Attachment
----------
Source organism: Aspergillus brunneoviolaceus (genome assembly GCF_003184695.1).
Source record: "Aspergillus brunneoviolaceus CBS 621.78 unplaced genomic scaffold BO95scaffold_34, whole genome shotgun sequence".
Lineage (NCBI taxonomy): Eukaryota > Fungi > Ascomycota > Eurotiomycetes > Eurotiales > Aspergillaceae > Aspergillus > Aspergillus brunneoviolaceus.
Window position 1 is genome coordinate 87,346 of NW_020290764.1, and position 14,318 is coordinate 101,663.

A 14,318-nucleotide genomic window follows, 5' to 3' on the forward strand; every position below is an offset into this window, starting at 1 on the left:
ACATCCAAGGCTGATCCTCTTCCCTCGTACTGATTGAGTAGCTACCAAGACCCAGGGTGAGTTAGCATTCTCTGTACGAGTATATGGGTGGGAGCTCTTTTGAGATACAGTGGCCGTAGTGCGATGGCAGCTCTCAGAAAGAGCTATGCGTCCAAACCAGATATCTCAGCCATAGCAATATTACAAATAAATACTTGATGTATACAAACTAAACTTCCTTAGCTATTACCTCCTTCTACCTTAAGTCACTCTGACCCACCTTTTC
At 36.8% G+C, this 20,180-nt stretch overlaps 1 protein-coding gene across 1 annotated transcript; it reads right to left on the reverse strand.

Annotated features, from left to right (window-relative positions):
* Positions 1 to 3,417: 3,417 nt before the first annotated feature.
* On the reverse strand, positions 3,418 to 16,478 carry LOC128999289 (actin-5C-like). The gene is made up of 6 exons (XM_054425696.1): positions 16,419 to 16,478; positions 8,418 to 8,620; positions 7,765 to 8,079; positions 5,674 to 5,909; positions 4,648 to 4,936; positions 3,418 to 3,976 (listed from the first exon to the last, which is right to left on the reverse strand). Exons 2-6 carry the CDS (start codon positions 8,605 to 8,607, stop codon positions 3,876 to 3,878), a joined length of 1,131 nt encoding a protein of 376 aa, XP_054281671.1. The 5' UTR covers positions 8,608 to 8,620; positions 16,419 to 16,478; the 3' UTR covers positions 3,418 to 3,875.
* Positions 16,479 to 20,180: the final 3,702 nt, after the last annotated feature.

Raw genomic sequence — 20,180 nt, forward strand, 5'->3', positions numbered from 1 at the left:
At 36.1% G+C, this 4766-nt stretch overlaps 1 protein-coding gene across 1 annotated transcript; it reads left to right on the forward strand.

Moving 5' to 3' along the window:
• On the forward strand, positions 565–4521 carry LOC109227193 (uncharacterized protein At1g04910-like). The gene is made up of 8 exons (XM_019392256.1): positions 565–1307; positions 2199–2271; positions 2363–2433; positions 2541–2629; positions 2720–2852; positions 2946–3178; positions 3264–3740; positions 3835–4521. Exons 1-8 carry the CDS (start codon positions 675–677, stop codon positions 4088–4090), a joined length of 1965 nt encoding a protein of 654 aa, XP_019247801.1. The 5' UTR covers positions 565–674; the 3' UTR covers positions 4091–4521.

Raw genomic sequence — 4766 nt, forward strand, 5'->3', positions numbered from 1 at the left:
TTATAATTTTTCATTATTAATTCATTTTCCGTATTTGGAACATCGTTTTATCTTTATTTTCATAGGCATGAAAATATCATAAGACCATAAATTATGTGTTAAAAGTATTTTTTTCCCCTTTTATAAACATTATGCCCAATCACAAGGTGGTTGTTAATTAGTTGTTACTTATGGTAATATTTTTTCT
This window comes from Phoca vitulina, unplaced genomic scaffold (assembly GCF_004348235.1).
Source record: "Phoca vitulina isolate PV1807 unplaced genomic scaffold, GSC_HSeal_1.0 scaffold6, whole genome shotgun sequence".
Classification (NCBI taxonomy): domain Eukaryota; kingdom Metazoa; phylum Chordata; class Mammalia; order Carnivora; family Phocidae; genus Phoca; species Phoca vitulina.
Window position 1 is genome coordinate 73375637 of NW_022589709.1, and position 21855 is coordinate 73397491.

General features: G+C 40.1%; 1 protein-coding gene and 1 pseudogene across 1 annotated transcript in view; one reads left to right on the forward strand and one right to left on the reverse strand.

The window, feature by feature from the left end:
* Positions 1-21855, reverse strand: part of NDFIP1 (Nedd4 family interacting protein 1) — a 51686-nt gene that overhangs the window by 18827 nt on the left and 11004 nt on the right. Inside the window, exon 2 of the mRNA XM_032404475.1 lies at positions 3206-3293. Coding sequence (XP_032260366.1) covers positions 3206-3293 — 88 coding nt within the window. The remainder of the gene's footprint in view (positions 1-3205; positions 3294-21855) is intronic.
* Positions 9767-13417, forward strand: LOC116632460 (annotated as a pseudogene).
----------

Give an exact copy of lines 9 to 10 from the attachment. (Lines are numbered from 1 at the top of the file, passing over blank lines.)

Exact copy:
* Positions 1 to 3,417: 3,417 nt before the first annotated feature.
* On the reverse strand, positions 3,418 to 16,478 carry LOC128999289 (actin-5C-like). The gene is made up of 6 exons (XM_054425696.1): positions 16,419 to 16,478; positions 8,418 to 8,620; positions 7,765 to 8,079; positions 5,674 to 5,909; positions 4,648 to 4,936; positions 3,418 to 3,976 (listed from the first exon to the last, which is right to left on the reverse strand). Exons 2-6 carry the CDS (start codon positions 8,605 to 8,607, stop codon positions 3,876 to 3,878), a joined length of 1,131 nt encoding a protein of 376 aa, XP_054281671.1. The 5' UTR covers positions 8,608 to 8,620; positions 16,419 to 16,478; the 3' UTR covers positions 3,418 to 3,875.